The Range Rover, a product of Land Rover, is a quintessential SUV with a rich history spanning over half a century. When embarking on the journey to buy a previously owned Range Rover, it's crucial to understand its evolution, common concerns associated with these models.
The dawn of the Range Rover era begun in 1970 and continued until the 1992 model year. These vehicles, fondly termed as the Classic models, were a symbol of power and sophistication. They boasted four doors and were powered by strong V8 engines in the American market. Additionally, automatic transmission was a standard feature in these models.
The second generation of Range Rovers, produced between 1996 and 2002, brought with it an upgraded interior and enhanced user-friendly features. Despite having a single wheelbase, these models provided two V8 engine options for buyers to choose from.
The third-generation models marked a turning point for Range Rovers, with a complete redesign of the model using technology developed by BMW. As pointed out by Autotrader, the L322 initially featured a BMW V8 engine before being upgraded in 2006 with a new transmission and a more potent Jaguar-Land Rover V8.
The fourth generation, introduced in 2013, was another milestone for the Range Rover brand. This generation featured a major redesign, reflecting a more modern and sleek aesthetic. A plug-in hybrid version was also launched in 2019, marking the brand's shift towards environmentally friendly options.
The fifth-generation models, which began in the 2022 model year, have brought some significant changes to the Range Rover lineup. For the first time, a 3-row Range Rover was introduced, along with additional eco-friendly hybrid options.
Like any vehicle, the Range Rover has its own set of common issues that have been reported by owners over the years:
Costly Repairs: High repair costs are one of the top concerns for Range Rover owners, particularly for older models which may require frequent maintenance.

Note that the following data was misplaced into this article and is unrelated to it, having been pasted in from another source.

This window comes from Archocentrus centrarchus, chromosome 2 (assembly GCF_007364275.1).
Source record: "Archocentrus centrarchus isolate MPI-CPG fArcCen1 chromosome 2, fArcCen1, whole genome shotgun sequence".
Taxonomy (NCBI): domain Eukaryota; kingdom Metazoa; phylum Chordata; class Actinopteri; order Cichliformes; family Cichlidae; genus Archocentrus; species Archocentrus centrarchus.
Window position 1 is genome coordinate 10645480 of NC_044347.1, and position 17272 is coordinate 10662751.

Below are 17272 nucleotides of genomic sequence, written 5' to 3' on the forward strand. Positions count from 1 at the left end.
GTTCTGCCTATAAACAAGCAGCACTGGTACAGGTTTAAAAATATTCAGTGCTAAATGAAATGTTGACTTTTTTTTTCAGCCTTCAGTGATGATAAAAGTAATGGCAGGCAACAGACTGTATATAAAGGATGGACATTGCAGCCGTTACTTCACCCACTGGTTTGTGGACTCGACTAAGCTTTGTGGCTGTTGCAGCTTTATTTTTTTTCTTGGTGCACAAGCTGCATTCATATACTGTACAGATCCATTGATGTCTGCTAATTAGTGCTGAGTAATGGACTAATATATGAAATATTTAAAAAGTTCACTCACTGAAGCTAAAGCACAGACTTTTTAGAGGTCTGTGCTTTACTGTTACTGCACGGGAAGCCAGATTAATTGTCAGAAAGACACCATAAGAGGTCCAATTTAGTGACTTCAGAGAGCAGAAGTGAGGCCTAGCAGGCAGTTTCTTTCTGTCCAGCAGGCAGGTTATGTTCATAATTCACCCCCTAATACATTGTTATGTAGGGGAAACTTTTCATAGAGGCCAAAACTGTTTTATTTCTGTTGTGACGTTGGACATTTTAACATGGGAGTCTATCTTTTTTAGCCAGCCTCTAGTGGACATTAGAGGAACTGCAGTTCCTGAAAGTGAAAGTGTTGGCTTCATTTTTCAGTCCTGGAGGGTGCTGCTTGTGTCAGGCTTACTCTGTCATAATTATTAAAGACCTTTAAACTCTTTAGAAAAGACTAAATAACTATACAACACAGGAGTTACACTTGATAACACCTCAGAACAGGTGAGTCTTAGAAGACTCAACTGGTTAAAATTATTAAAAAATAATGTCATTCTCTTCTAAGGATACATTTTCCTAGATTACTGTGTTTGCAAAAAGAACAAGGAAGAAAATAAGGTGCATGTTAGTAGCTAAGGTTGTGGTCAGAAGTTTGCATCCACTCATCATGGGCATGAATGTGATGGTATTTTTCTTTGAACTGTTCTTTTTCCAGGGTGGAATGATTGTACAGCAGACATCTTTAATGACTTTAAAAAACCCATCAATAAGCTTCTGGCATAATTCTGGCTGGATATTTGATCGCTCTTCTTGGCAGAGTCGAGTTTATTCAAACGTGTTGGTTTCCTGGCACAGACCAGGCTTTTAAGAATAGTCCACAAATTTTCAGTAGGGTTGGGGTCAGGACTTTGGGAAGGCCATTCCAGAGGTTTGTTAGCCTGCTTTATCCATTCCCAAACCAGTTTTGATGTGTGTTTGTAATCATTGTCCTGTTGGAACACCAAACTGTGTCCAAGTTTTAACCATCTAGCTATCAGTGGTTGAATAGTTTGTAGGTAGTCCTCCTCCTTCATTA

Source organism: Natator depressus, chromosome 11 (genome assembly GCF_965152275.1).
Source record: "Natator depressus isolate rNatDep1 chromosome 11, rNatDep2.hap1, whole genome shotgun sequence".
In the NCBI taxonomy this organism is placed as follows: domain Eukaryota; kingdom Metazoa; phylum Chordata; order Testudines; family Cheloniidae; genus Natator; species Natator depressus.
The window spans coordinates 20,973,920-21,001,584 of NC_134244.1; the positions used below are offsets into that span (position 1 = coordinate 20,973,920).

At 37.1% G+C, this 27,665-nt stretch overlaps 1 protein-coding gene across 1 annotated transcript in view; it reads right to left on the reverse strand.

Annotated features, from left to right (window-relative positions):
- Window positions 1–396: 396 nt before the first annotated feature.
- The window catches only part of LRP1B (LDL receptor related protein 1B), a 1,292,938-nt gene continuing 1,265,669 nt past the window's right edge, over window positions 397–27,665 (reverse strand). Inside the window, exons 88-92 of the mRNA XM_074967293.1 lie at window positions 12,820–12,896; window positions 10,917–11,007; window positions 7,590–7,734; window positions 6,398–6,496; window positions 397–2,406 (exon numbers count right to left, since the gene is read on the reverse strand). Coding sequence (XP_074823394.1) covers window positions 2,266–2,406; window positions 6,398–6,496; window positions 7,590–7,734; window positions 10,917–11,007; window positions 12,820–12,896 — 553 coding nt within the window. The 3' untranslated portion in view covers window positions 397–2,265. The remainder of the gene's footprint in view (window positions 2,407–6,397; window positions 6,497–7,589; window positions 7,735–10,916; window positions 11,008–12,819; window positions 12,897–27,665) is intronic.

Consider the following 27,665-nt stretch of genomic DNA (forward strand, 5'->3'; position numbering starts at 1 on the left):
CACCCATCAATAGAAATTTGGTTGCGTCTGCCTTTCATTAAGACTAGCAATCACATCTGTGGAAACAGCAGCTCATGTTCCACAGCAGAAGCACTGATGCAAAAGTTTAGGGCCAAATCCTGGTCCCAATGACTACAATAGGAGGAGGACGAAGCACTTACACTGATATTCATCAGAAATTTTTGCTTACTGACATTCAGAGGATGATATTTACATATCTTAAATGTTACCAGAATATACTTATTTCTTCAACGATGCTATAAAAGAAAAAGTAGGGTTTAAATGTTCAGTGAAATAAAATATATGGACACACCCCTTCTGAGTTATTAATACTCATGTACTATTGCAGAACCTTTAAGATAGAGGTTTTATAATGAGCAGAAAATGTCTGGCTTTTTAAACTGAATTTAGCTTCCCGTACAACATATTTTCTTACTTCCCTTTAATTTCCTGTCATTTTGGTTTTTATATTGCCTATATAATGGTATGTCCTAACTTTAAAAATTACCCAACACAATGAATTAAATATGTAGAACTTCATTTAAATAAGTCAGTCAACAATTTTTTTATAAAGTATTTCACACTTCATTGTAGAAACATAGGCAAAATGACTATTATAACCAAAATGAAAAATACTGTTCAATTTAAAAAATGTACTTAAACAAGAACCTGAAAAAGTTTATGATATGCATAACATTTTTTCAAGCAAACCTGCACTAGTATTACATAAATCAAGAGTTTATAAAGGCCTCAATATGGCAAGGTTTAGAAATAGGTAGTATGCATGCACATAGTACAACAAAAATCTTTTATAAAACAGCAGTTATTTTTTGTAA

Poor Fuel Economy: Another common issue is the Range Rover's lackluster fuel efficiency. Older models are often reported to have high fuel consumption.
Depreciation: According to HotCars, Range Rovers depreciate faster than most used cars. Once a new car leaves the lot, it loses about 20% of its value, and luxury cars like the Range Rover can depreciate up to 20% per year, resulting in a potential 70% reduction in value over five years.
One of the biggest advantages of buying a used Land Rover is the lower price tag. A used car can be significantly cheaper than a brand-new model, potentially saving you thousands of dollars. However, it's important to have any used car inspected by a qualified technician before purchasing to ensure there are no hidden issues.
On the other hand, certified pre-owned (CPO) Land Rovers offer a sense of assurance that used cars don't. CPO models must meet strict criteria set by the manufacturer, including passing a 165-point inspection. This means that CPO Land Rovers are often of higher quality than typical used cars. Additionally, CPO vehicles often come with added benefits such as extended warranties and roadside assistance.
The answer to this question largely depends on personal preferences. While used Range Rovers have developed a reputation for being unreliable, they are not inherently bad vehicles. They may require a bit more patience and maintenance than other luxury vehicles, but the price point of a used Range Rover can be quite attractive.